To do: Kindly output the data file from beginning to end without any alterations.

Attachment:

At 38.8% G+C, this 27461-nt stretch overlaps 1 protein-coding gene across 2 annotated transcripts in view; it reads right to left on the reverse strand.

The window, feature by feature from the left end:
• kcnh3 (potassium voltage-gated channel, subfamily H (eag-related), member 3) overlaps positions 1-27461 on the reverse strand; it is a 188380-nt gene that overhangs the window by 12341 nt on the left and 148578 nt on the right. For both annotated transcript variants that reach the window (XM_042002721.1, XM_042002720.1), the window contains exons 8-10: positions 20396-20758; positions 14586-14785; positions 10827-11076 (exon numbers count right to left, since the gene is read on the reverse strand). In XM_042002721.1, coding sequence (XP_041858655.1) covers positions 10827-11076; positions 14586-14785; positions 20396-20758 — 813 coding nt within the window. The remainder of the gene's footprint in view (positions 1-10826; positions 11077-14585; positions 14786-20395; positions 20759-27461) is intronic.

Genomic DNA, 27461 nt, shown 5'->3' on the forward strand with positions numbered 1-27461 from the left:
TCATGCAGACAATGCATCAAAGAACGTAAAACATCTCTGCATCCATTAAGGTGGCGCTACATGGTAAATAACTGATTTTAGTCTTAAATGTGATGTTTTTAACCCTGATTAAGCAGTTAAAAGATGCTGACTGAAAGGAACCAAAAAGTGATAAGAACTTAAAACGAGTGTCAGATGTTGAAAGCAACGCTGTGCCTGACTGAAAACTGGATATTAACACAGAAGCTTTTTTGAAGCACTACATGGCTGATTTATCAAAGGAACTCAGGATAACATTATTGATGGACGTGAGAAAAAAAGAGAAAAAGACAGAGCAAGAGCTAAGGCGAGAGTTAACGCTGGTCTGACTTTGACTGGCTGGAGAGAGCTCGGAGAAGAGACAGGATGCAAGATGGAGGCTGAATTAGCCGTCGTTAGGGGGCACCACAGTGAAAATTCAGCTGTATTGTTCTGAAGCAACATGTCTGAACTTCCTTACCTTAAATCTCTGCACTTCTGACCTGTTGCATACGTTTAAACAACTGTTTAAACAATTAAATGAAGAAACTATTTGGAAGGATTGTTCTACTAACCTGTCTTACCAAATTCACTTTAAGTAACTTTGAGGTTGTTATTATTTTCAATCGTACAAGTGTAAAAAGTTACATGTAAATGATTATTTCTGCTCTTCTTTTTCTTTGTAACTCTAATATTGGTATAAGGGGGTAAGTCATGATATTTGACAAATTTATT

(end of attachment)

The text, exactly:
At 38.8% G+C, this 27461-nt stretch overlaps 1 protein-coding gene across 2 annotated transcripts in view; it reads right to left on the reverse strand.

The window, feature by feature from the left end:
• kcnh3 (potassium voltage-gated channel, subfamily H (eag-related), member 3) overlaps positions 1-27461 on the reverse strand; it is a 188380-nt gene that overhangs the window by 12341 nt on the left and 148578 nt on the right. For both annotated transcript variants that reach the window (XM_042002721.1, XM_042002720.1), the window contains exons 8-10: positions 20396-20758; positions 14586-14785; positions 10827-11076 (exon numbers count right to left, since the gene is read on the reverse strand). In XM_042002721.1, coding sequence (XP_041858655.1) covers positions 10827-11076; positions 14586-14785; positions 20396-20758 — 813 coding nt within the window. The remainder of the gene's footprint in view (positions 1-10826; positions 11077-14585; positions 14786-20395; positions 20759-27461) is intronic.

Genomic DNA, 27461 nt, shown 5'->3' on the forward strand with positions numbered 1-27461 from the left:
TCATGCAGACAATGCATCAAAGAACGTAAAACATCTCTGCATCCATTAAGGTGGCGCTACATGGTAAATAACTGATTTTAGTCTTAAATGTGATGTTTTTAACCCTGATTAAGCAGTTAAAAGATGCTGACTGAAAGGAACCAAAAAGTGATAAGAACTTAAAACGAGTGTCAGATGTTGAAAGCAACGCTGTGCCTGACTGAAAACTGGATATTAACACAGAAGCTTTTTTGAAGCACTACATGGCTGATTTATCAAAGGAACTCAGGATAACATTATTGATGGACGTGAGAAAAAAAGAGAAAAAGACAGAGCAAGAGCTAAGGCGAGAGTTAACGCTGGTCTGACTTTGACTGGCTGGAGAGAGCTCGGAGAAGAGACAGGATGCAAGATGGAGGCTGAATTAGCCGTCGTTAGGGGGCACCACAGTGAAAATTCAGCTGTATTGTTCTGAAGCAACATGTCTGAACTTCCTTACCTTAAATCTCTGCACTTCTGACCTGTTGCATACGTTTAAACAACTGTTTAAACAATTAAATGAAGAAACTATTTGGAAGGATTGTTCTACTAACCTGTCTTACCAAATTCACTTTAAGTAACTTTGAGGTTGTTATTATTTTCAATCGTACAAGTGTAAAAAGTTACATGTAAATGATTATTTCTGCTCTTCTTTTTCTTTGTAACTCTAATATTGGTATAAGGGGGTAAGTCATGATATTTGACAAATTTATT